The results show that the following nine factors were associated (p≤0.05) with affective commitment: (1) extent of contributing to policy making, (2) frequency of responding to emails, (3) perception of the status of academics, (4) satisfaction with the university management, (5) perception of opportunities for research, (6) perception of the working habits of students, (7) sense of personal efficiency, (8) satisfaction with the job, and (9) sense of accomplishment (Table 2).
Table 3 shows that respondents who were not happy with many aspects of their university life were more likely to have affective commitment than those who were generally happy. For instance, those who were not satisfied with the university management were more likely (c2=5.493, p=0.019) to have affective commitment than those who were satisfied with the management. Those who had not contributed to policy making, were more likely (p=0.006) to have affective commitment than those who had contributed to policy making.
Those who perceived that opportunities for research at the university were not good were more likely (c2=4.810, p=0.028) to have affective commitment than those who felt that opportunities for research were good. Those who felt that they were not efficient at work were more likely (c2=4.118, p=0.042) to have affective commitment than those who felt that they were efficient at work. Those who felt that students had poor working habits were more likely (c2=4.311, p=0.038) to have affective commitment than those who felt that students had good working habits.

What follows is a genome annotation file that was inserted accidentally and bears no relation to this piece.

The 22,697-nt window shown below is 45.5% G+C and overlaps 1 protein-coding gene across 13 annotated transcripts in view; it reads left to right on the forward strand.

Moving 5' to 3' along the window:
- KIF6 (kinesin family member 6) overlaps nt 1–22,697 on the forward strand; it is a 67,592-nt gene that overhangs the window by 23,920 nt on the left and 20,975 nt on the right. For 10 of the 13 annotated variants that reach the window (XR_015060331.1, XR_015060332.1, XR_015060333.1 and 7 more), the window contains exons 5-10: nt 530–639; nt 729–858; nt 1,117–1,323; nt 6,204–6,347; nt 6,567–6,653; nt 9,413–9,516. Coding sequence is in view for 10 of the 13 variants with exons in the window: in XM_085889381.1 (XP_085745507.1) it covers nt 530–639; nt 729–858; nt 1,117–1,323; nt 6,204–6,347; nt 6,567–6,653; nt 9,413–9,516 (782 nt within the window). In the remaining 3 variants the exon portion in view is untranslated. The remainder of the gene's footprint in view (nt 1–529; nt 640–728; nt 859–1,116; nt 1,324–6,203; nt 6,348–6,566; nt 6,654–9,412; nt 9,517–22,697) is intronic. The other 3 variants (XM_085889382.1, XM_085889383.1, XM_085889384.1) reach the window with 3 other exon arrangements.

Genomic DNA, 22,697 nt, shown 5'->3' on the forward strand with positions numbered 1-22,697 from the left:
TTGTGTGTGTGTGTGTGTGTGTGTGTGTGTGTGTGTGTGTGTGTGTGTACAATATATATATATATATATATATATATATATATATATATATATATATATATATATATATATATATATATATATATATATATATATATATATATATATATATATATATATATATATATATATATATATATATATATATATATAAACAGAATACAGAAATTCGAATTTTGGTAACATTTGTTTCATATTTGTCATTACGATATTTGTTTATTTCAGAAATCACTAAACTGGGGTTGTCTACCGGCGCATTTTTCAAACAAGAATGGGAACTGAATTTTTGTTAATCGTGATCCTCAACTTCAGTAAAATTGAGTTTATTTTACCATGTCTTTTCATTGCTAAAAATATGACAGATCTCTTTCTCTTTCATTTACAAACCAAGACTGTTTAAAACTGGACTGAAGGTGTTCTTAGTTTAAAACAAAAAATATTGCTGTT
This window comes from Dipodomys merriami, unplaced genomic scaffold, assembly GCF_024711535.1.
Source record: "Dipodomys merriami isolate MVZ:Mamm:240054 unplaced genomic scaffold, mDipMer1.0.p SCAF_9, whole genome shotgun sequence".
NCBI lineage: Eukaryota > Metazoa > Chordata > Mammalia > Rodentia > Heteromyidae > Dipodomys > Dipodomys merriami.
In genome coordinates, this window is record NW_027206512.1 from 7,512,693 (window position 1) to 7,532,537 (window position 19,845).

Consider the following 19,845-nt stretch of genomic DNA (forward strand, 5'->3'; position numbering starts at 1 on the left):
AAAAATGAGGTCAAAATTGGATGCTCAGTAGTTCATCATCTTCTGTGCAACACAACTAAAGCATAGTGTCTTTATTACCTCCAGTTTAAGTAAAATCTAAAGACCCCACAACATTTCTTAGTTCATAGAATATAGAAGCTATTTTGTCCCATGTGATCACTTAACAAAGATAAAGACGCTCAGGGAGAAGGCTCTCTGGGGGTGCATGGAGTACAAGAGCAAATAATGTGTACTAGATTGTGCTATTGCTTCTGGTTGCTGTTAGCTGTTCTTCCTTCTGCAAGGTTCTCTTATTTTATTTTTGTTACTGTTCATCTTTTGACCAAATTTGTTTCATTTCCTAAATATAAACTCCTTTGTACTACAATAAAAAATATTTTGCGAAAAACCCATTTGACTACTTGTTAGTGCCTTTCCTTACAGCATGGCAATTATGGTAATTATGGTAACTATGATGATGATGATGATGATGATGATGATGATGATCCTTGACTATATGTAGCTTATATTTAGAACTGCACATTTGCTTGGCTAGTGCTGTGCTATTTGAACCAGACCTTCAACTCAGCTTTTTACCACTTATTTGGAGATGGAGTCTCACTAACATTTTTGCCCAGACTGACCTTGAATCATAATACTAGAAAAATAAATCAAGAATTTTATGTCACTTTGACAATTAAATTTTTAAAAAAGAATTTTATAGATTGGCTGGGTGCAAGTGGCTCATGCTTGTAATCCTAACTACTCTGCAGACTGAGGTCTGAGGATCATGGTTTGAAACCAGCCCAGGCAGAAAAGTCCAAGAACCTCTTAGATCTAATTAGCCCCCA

Those who did not feel a sense of accomplishment at work were more likely (c2=3.845, p=0.050) to have affective commitment than those who felt a sense of accomplishment. Similarly, those who did not like their job more than others were more likely (c2=3.963, p=0.047) to have affective commitment than those who liked their job more than others.
Two factors had a positive association with affective commitment: (1) responding to e-mail communication and (2) perceptions of the status of academic staff. Those who ‘always responded’ to e-mail communication were more likely (c2=5.847, p=0.016) to have affective commitment than those who ‘did not always’ respond to e-mails. Those who indicated that the status of academic staff was good were more likely (c2=5.716, p=0.017) to have affective commitment to the university than those who believed the status of academic staff was good.
An additional eight (8) factors were marginally associated with affective commitment (0.05<p<0.1). These included: (1) acceptance of the university mission statement, (2) locus of control, (3) perception of the quality of management, (4) acceptance of student evaluation of courses and teaching, (5) support from administrative staff, (6) perception of the quality of the teaching and learning environment, (7) perception of the ability of the students and (8) desire for a managerial job.